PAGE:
God has the final verdict on my life, and indeed on His world. There are numerous promises of God in the Bible that I am relying on. Permit me to share a few with you:

  1. “My times are in Your (God’s) hands; Deliver me from the hand of my enemies, and from those who persecute me.” Psalms 31:15 NKJV.
  2. “God is our refuge and strength, a very present help in times of trouble. Therefore, we will not fear, even though the earth be removed, and though the mountains be carried into the midst of the sea; “ Psalms 46: 1-2 NKJV
  3. “Surely He shall deliver you from the snare of the fowler and from the perilous pestilence. He shall cover you with His feathers, and under His wings, you shall take refuge; His truth shall be your shield and buckler. You shall not be afraid of the terror by night, nor of the arrow that flies by day, nor of the pestilence that walks in darkness, nor of the destruction that lays waste at noonday” Psalms 91: 3-6 NKJV.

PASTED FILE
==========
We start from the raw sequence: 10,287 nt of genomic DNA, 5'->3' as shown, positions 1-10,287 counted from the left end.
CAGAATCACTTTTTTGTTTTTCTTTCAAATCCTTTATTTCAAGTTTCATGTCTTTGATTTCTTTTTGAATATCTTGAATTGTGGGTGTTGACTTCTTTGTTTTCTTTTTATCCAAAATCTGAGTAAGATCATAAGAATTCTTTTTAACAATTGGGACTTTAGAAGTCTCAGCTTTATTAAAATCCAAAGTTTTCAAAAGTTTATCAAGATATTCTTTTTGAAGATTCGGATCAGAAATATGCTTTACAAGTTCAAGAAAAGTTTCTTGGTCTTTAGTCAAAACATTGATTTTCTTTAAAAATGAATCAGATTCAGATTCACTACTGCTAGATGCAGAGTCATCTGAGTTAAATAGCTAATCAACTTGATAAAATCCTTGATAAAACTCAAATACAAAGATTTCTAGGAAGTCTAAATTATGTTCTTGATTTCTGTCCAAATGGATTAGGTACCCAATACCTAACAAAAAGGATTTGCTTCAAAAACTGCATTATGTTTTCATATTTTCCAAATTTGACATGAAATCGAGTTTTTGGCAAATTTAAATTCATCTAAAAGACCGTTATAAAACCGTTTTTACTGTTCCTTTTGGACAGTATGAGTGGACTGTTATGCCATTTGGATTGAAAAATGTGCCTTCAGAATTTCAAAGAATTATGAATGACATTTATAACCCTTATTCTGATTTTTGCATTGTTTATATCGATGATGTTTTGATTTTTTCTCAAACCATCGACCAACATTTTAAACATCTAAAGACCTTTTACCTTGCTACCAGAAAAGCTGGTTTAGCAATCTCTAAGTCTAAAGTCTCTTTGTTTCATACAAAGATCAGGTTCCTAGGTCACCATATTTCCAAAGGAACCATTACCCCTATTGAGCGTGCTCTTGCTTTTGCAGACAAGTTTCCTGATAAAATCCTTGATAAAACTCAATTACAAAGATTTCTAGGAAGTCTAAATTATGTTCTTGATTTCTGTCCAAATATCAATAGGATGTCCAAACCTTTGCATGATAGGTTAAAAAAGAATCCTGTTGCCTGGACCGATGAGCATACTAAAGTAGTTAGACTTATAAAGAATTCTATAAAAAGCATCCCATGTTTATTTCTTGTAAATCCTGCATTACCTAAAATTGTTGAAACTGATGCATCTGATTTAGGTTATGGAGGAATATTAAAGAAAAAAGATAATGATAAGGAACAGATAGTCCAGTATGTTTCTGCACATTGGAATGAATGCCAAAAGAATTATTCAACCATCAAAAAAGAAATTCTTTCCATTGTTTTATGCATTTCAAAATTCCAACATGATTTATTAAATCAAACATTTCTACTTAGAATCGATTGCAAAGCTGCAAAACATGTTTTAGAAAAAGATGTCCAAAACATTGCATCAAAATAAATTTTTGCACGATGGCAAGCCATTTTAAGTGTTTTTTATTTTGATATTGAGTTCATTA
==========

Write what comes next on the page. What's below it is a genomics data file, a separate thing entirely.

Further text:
1. Because you have made the Lord, who is my refuge, even the Most High, your dwelling place, no evil shall befall you, nor shall any plague come near your dwelling.” Psalms 91: 9-10 NKJV
  2. “The name of the Lord is a strong tower; the righteous run to it and are safe.” Proverbs 18.10 NKJV
  1. “Can a woman forget her nursing child, and not have compassion on the son of her womb? Surely they may forget, yet I will not forget you.” Isaiah 49: 15 NKJV
  2. “The eternal God is your refuge, and underneath are the everlasting arms; He will thrust out the enemy from before you, and will say, ‘Destroy!’” Deuteronomy 33: 27 NKJV
  3. “Your love for me is so great that you protected me from death and the grave.” Psalms 86:13 CEV
  1. “My help comes from the LORD who made the heaven and the earth!”. Psalm 121:2 CEV
  2. “…For He Himself has said, I will never leave you nor forsake you.” Hebrews 13: 5